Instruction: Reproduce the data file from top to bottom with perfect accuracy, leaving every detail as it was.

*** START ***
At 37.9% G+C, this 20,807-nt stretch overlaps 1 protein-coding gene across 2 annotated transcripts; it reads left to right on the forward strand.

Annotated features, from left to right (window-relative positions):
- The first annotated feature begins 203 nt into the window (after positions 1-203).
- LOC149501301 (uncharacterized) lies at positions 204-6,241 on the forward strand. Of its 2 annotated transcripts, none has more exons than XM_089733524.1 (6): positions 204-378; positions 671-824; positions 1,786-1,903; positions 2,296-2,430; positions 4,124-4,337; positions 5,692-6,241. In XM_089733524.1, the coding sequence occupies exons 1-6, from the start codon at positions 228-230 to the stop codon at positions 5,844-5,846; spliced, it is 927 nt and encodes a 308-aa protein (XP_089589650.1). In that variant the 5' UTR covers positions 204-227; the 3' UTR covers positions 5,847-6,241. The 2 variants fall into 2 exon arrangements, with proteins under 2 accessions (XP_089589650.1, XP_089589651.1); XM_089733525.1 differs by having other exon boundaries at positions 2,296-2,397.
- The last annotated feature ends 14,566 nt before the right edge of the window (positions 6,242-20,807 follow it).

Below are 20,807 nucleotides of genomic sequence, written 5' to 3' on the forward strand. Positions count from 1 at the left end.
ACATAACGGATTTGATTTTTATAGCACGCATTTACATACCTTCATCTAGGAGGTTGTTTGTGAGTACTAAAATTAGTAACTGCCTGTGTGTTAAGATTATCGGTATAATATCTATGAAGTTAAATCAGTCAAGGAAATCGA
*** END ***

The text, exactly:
At 37.9% G+C, this 20,807-nt stretch overlaps 1 protein-coding gene across 2 annotated transcripts; it reads left to right on the forward strand.

Annotated features, from left to right (window-relative positions):
- The first annotated feature begins 203 nt into the window (after positions 1-203).
- LOC149501301 (uncharacterized) lies at positions 204-6,241 on the forward strand. Of its 2 annotated transcripts, none has more exons than XM_089733524.1 (6): positions 204-378; positions 671-824; positions 1,786-1,903; positions 2,296-2,430; positions 4,124-4,337; positions 5,692-6,241. In XM_089733524.1, the coding sequence occupies exons 1-6, from the start codon at positions 228-230 to the stop codon at positions 5,844-5,846; spliced, it is 927 nt and encodes a 308-aa protein (XP_089589650.1). In that variant the 5' UTR covers positions 204-227; the 3' UTR covers positions 5,847-6,241. The 2 variants fall into 2 exon arrangements, with proteins under 2 accessions (XP_089589650.1, XP_089589651.1); XM_089733525.1 differs by having other exon boundaries at positions 2,296-2,397.
- The last annotated feature ends 14,566 nt before the right edge of the window (positions 6,242-20,807 follow it).

Below are 20,807 nucleotides of genomic sequence, written 5' to 3' on the forward strand. Positions count from 1 at the left end.
ACATAACGGATTTGATTTTTATAGCACGCATTTACATACCTTCATCTAGGAGGTTGTTTGTGAGTACTAAAATTAGTAACTGCCTGTGTGTTAAGATTATCGGTATAATATCTATGAAGTTAAATCAGTCAAGGAAATCGA